Did you solve it? Fields Medals for Beginners | Math

Earlier today, I posed three problems to you, inspired by the 2022 Fields Medals. The awards – which recognize up to four mathematicians under the age of 40 every four years – are the most famous prizes in mathematics.

Maryna Viazovska from Ukraine won the award for her groundbreaking work on how to wrap 24-dimensional spheres. The first puzzle was how to wrap beers in three dimensions.

1. A checkout problem

Is it possible to put more than 40 cans of beer with a diameter of 1 unit and a height of 2.6 units in a box with dimensions 5 x 8 x 2.6?

Here are 40 in the crate. But can you fit in more?

The solution Yes it’s possible. You can get 41 of them by packing in a hexagonal way

beer puzzle

If you don’t have enough cans at home to prove it, Pythagoras can prove it for you. The Pythagorean theorem states that for right triangles, the square of the hypotenuse is equal to the sum of the squares of the other two sides. So in the triangle below, 12 = X2 + (0.5)2Where X = √(0.75) = 0.87 to two decimal places.

beer puzzle
The vertices of this triangle are the center of two cans and the point where two cans meet. The horizontal and vertical lines meet at right angles. If the diameter is 1 unit, the radius is 0.5 units.

When nine vertical rows (of 41 cans) are stacked, the horizontal distance is 0.5 + 8X + 0.5 = 1 + (8 x 0.87) = 1 + 6.93 = 7.93. This number is less than 8, so we know the cans will fit.

The second puzzle, on the prime number 13, was inspired by Briton James Maynard’s Fields Medal for his many prime results on prime numbers.

2. Chairs, man.

Place 13 chairs along the walls of a rectangular room so that each wall has the same number of chairs as the wall it faces.

The solution

chair puzzle
One of the chairs is in a corner. The others are on the sides.

The third puzzle was a tribute to June Huh, whose Fields Medal was awarded for results linking graph theory, combinatorics, algebra, and many other abstract concepts. A graph in this context means a network of discrete dots connected to each other, which is a way of thinking of a chessboard, which is made up of discrete squares connected to each other.

3. Chess Neighbors

Imagine a 9×9 chessboard. (Like a Sudoku grid, but with alternating black and white cells). Each square has a different person standing on it. Is it possible for all 81 people to walk to a neighboring square, so that each square again has a different person on it?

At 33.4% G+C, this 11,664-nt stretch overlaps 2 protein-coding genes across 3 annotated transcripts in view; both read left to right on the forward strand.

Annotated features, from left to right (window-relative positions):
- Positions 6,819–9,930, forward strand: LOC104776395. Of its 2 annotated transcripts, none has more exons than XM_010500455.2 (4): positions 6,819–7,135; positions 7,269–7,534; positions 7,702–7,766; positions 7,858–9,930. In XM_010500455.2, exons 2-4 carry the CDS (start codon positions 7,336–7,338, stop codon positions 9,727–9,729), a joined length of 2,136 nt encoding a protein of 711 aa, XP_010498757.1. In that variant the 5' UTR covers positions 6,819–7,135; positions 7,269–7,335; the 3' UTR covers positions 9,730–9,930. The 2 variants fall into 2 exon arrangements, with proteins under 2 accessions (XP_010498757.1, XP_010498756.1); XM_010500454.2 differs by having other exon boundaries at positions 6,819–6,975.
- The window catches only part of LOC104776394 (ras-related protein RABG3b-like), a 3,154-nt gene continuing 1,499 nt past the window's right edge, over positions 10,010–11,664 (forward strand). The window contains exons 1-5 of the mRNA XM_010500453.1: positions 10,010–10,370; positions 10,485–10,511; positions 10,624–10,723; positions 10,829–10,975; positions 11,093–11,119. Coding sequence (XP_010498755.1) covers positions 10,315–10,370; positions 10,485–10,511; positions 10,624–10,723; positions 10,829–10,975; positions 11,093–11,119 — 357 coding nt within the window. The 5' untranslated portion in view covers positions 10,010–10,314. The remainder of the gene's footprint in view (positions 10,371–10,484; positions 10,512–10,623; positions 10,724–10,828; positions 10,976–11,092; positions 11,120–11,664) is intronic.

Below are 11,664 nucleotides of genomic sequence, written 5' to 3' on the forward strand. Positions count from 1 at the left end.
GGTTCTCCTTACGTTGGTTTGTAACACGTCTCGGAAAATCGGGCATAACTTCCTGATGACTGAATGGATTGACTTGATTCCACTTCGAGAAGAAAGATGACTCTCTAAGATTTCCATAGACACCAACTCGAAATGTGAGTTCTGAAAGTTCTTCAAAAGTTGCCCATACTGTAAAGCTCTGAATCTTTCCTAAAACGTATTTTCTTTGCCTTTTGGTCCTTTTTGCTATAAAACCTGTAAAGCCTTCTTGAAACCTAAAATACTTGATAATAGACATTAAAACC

The solution No.

If everyone is on a square, that means 40 people are on one color of square, and 41 are on the other color of square. When everyone moves to a neighboring square, all black people go white, and vice versa. But this move is impossible because the number of black squares is not equal to the number of white squares.

I hope you enjoyed today’s puzzles. I will be back in two weeks.

PS Don’t forget to buy the Guardian on Saturday (July 16). I have edited a 16 page summer puzzle supplement which will be free with the physical paper. The supplement features puzzles from around the world, including hand-crafted sudoku by our friends at Cracking the Cryptic, all-new Japanese logic grid puzzles, a selection of Grabarchuk family teasers, many types of word puzzles and several crossword puzzles, including a guide to how to solve the puzzles. Don’t miss it!

Sources: 1. Trần Phương, 2&3 Half a Century of Pythagoras Magazine.

I install a puzzle here every two weeks on a Monday. I’m always on the lookout for great puzzles. If you want to suggest one, write to me.

I’m the author of several puzzle books, as well as the Football School children’s book series. The last payment, The greatest quiz book of all time, just got out.

I give school lectures on math and puzzles (online and in person). If your school is interested, please contact us.

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